4. Be a real partner to your stakeholders

Oftentimes Research is positioned as a consulting function. Stakeholders involve researchers ad hoc to evaluate an idea or a design. And once that is done, researchers roll off of that project and move on to another one. In doing so, we don’t become thought partners to product and design teams. While some of it is due to our limited capacity as a function (1 researcher working with many product/design teams), some of it is also due to the lack of understanding and alignment on both our side and XFN’s side around how to make research a true partner. Get involved as much as you can with your design/product stakeholders outside of those ad hoc touch points — conduct a workshop to see how those insights/recommendations can be converted to product/design ideas, follow up to make sure they land on the roadmap, be a partner when time comes for planning the next quarter/half’s roadmap, proactively think about how you can get ahead of those planning cycles by planning relevant research, get yourself invited to the key leads product/design meetings of your areas. All of these together will help in establishing your place as an expert and a key thought partner to teams.

5. Sharpen your business acumen

Unarguably some of the biggest impact a researcher can have is on a company’s business outcomes. So stay on top of the larger company’s objectives, goals, and metrics. Know how your research fits into the larger business context, how it ladders up to the company’s priorities, and what metrics you are trying to influence. When presenting your work, again, remember the business context and “speak that language”. A basic example of this can be tying your recommendations from research, to not just potential impact on user experience but also key company metrics. That usually gets the team more excited and makes it easier to land impact.

6. Think beyond your research day job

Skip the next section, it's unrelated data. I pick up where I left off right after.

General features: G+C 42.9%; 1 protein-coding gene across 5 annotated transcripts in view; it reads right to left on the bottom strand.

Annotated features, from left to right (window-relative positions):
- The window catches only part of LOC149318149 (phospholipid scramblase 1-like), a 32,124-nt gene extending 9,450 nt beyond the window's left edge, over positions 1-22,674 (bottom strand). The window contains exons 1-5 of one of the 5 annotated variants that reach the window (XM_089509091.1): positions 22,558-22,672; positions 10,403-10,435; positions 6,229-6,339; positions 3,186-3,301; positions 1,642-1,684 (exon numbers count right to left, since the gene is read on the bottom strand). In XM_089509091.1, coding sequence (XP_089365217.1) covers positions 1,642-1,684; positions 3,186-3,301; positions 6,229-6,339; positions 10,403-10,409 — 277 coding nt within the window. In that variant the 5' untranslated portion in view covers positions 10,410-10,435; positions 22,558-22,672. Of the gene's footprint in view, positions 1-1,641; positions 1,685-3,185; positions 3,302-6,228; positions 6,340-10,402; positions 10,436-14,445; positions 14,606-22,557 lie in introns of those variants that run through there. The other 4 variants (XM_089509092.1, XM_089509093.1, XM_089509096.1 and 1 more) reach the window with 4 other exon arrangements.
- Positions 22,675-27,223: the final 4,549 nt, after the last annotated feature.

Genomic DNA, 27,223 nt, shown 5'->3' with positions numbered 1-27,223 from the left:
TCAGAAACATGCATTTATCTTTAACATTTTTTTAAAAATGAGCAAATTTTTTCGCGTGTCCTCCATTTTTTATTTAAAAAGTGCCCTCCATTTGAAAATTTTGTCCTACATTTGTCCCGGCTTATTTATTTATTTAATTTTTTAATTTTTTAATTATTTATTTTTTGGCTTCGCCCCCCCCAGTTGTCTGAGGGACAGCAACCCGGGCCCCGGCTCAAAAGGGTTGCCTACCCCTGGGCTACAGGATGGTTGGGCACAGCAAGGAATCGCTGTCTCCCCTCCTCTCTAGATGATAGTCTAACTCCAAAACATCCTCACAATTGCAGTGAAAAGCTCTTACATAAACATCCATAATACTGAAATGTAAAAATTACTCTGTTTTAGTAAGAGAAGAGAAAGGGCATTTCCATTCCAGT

As you grow as a researcher, you’ll be expected to go beyond just your own lone researcher world, and think about the larger research community. Think about how you can contribute to the research community within and outside the company — can you spin up any projects that’ll help other researchers within your company and their craft? Can you share your experience with junior researchers and mentor them? Can you help evangelize the research function within the company? How can you contribute to the UXR industry outside of your company?

7. Be your own sponsor

You are going to be your biggest advocate and sponsor. No one will promote you unless YOU ask for it. No one will give you that pay bump unless YOU push for it. Be proactive in having career conversations with your manager and openly ask what career progress would look like from your current level to the next. Come up with very actionable next steps for yourself. Early on, I used to find such conversations very awkward — “How could I explicitly ask my manager to promote me?! It’s so awkward! They’d do it when they thought I was ready”. Right? Wrong! Your career growth is ONLY your responsibility, and oftentimes managers also want to see you advocate for yourself. When I managed to get over that initial hesitation and have those conversations, I learned that my managers could be my biggest allies and supporters, but only if I pushed for it myself.

So, that’s how I think about growth. What’s your take? What has worked for you and what hasn’t? I’m curious to know and start a conversation about this. Feel free to comment below or connect with me on LinkedIn :)